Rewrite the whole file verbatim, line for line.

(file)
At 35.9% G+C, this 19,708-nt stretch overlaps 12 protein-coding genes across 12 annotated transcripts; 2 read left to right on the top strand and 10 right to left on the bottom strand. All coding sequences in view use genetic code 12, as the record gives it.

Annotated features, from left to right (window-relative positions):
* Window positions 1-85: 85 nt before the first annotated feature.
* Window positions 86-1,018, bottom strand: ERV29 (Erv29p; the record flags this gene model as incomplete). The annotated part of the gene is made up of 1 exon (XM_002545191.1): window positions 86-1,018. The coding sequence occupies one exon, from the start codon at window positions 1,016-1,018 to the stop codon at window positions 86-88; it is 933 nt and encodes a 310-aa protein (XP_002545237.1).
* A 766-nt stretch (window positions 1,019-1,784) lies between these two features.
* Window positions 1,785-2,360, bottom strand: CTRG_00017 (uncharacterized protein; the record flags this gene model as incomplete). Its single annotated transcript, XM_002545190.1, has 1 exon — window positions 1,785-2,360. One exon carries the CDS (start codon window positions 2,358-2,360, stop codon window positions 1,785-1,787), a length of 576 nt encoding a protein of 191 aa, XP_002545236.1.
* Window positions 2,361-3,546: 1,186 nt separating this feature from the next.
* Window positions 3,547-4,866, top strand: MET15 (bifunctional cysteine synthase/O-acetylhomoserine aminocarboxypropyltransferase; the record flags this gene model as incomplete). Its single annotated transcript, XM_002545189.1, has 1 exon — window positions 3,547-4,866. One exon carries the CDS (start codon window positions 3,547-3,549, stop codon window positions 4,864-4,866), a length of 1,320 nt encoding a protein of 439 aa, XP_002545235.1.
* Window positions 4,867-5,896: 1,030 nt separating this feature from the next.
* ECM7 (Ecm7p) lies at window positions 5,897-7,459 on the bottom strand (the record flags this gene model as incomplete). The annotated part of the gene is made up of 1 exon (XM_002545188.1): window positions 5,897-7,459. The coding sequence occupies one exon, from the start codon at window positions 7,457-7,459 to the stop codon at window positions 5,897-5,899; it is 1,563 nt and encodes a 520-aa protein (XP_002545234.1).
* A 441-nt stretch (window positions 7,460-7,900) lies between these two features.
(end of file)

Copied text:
At 35.9% G+C, this 19,708-nt stretch overlaps 12 protein-coding genes across 12 annotated transcripts; 2 read left to right on the top strand and 10 right to left on the bottom strand. All coding sequences in view use genetic code 12, as the record gives it.

Annotated features, from left to right (window-relative positions):
* Window positions 1-85: 85 nt before the first annotated feature.
* Window positions 86-1,018, bottom strand: ERV29 (Erv29p; the record flags this gene model as incomplete). The annotated part of the gene is made up of 1 exon (XM_002545191.1): window positions 86-1,018. The coding sequence occupies one exon, from the start codon at window positions 1,016-1,018 to the stop codon at window positions 86-88; it is 933 nt and encodes a 310-aa protein (XP_002545237.1).
* A 766-nt stretch (window positions 1,019-1,784) lies between these two features.
* Window positions 1,785-2,360, bottom strand: CTRG_00017 (uncharacterized protein; the record flags this gene model as incomplete). Its single annotated transcript, XM_002545190.1, has 1 exon — window positions 1,785-2,360. One exon carries the CDS (start codon window positions 2,358-2,360, stop codon window positions 1,785-1,787), a length of 576 nt encoding a protein of 191 aa, XP_002545236.1.
* Window positions 2,361-3,546: 1,186 nt separating this feature from the next.
* Window positions 3,547-4,866, top strand: MET15 (bifunctional cysteine synthase/O-acetylhomoserine aminocarboxypropyltransferase; the record flags this gene model as incomplete). Its single annotated transcript, XM_002545189.1, has 1 exon — window positions 3,547-4,866. One exon carries the CDS (start codon window positions 3,547-3,549, stop codon window positions 4,864-4,866), a length of 1,320 nt encoding a protein of 439 aa, XP_002545235.1.
* Window positions 4,867-5,896: 1,030 nt separating this feature from the next.
* ECM7 (Ecm7p) lies at window positions 5,897-7,459 on the bottom strand (the record flags this gene model as incomplete). The annotated part of the gene is made up of 1 exon (XM_002545188.1): window positions 5,897-7,459. The coding sequence occupies one exon, from the start codon at window positions 7,457-7,459 to the stop codon at window positions 5,897-5,899; it is 1,563 nt and encodes a 520-aa protein (XP_002545234.1).
* A 441-nt stretch (window positions 7,460-7,900) lies between these two features.